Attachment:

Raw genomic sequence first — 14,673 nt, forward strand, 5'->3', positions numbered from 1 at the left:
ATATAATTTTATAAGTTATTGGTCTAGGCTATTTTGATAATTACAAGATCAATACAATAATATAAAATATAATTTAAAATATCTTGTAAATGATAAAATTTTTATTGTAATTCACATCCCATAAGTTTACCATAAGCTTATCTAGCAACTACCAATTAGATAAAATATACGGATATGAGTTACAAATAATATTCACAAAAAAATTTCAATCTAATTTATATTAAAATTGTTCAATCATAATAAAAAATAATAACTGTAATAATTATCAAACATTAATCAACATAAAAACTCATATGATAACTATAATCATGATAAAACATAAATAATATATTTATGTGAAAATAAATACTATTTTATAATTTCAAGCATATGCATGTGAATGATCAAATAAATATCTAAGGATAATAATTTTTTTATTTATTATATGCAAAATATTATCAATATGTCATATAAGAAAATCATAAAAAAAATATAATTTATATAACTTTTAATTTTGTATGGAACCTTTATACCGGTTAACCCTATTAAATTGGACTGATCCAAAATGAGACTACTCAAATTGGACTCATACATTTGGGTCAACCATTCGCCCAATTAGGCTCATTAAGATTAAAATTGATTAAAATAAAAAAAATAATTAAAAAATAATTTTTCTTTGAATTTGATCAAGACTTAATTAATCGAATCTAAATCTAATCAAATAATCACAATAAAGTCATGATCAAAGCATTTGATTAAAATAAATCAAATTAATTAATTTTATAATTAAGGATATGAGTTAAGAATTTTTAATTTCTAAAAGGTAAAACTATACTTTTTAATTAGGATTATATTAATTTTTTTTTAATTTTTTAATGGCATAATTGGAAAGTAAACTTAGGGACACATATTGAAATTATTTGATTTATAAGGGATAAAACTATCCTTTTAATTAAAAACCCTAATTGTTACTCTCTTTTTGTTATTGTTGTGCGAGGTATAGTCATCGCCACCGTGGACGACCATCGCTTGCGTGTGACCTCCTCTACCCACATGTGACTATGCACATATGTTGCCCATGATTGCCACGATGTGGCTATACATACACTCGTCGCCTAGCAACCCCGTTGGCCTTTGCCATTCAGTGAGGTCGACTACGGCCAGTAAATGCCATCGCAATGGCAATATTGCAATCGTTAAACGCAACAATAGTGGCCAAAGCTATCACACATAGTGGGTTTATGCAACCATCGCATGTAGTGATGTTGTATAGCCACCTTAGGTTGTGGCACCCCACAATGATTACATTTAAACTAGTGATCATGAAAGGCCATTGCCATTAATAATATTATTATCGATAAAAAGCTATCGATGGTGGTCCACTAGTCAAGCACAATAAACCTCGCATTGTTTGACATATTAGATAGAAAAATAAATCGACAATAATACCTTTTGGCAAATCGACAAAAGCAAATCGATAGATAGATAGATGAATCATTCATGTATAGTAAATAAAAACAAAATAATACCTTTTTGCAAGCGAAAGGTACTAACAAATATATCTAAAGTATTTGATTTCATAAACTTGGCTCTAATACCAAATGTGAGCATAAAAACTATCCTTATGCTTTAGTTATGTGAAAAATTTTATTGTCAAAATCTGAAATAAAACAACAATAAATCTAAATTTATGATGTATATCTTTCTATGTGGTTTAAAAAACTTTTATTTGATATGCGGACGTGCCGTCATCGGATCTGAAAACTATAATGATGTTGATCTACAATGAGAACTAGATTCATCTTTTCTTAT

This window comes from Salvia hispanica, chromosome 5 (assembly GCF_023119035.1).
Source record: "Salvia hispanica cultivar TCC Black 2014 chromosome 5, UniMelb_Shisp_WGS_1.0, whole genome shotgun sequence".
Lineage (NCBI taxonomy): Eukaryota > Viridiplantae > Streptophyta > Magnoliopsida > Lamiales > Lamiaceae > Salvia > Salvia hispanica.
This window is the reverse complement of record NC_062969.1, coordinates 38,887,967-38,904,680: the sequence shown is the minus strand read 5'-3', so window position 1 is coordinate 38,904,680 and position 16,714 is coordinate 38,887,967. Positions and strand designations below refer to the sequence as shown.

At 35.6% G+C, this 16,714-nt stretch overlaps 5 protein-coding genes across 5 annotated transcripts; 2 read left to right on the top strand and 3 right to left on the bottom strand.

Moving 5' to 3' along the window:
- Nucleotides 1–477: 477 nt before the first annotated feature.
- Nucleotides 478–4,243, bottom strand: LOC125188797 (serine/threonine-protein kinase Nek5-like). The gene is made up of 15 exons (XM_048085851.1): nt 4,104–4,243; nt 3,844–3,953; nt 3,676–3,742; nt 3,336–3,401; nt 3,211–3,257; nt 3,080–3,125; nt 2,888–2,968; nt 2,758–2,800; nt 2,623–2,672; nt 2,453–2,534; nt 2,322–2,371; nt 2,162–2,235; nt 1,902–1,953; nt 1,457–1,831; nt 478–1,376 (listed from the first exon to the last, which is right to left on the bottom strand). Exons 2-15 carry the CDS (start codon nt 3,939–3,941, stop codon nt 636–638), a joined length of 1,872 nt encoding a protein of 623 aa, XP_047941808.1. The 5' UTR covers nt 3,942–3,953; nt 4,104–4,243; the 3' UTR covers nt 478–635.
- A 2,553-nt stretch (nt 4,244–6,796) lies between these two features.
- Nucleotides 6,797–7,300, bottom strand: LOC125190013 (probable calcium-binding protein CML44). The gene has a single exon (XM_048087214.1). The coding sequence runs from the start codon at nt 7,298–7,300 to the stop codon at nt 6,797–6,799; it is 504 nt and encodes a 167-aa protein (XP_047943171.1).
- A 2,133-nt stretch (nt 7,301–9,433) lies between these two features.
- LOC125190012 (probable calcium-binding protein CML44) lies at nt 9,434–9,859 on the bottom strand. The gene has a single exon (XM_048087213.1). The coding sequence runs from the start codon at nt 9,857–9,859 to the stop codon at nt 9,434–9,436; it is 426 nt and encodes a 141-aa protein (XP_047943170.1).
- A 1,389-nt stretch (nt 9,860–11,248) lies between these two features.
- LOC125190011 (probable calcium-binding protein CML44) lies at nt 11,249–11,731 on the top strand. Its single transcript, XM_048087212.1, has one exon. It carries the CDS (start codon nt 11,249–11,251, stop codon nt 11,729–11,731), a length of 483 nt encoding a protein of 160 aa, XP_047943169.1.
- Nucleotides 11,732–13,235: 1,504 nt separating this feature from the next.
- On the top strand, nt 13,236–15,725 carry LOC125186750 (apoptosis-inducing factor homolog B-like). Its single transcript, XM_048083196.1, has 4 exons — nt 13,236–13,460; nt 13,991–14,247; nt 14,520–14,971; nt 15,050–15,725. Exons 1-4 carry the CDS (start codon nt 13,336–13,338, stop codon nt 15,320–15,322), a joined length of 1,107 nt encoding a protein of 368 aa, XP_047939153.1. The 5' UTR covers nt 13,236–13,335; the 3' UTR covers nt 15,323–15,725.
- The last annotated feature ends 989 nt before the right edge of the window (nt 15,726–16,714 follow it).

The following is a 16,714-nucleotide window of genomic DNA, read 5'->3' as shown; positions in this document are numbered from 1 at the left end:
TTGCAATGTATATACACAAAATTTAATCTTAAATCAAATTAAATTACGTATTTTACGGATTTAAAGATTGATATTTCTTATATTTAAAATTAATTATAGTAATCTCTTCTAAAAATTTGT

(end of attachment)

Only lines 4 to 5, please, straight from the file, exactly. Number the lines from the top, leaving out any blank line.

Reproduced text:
Source record: "Salvia hispanica cultivar TCC Black 2014 chromosome 5, UniMelb_Shisp_WGS_1.0, whole genome shotgun sequence".
Lineage (NCBI taxonomy): Eukaryota > Viridiplantae > Streptophyta > Magnoliopsida > Lamiales > Lamiaceae > Salvia > Salvia hispanica.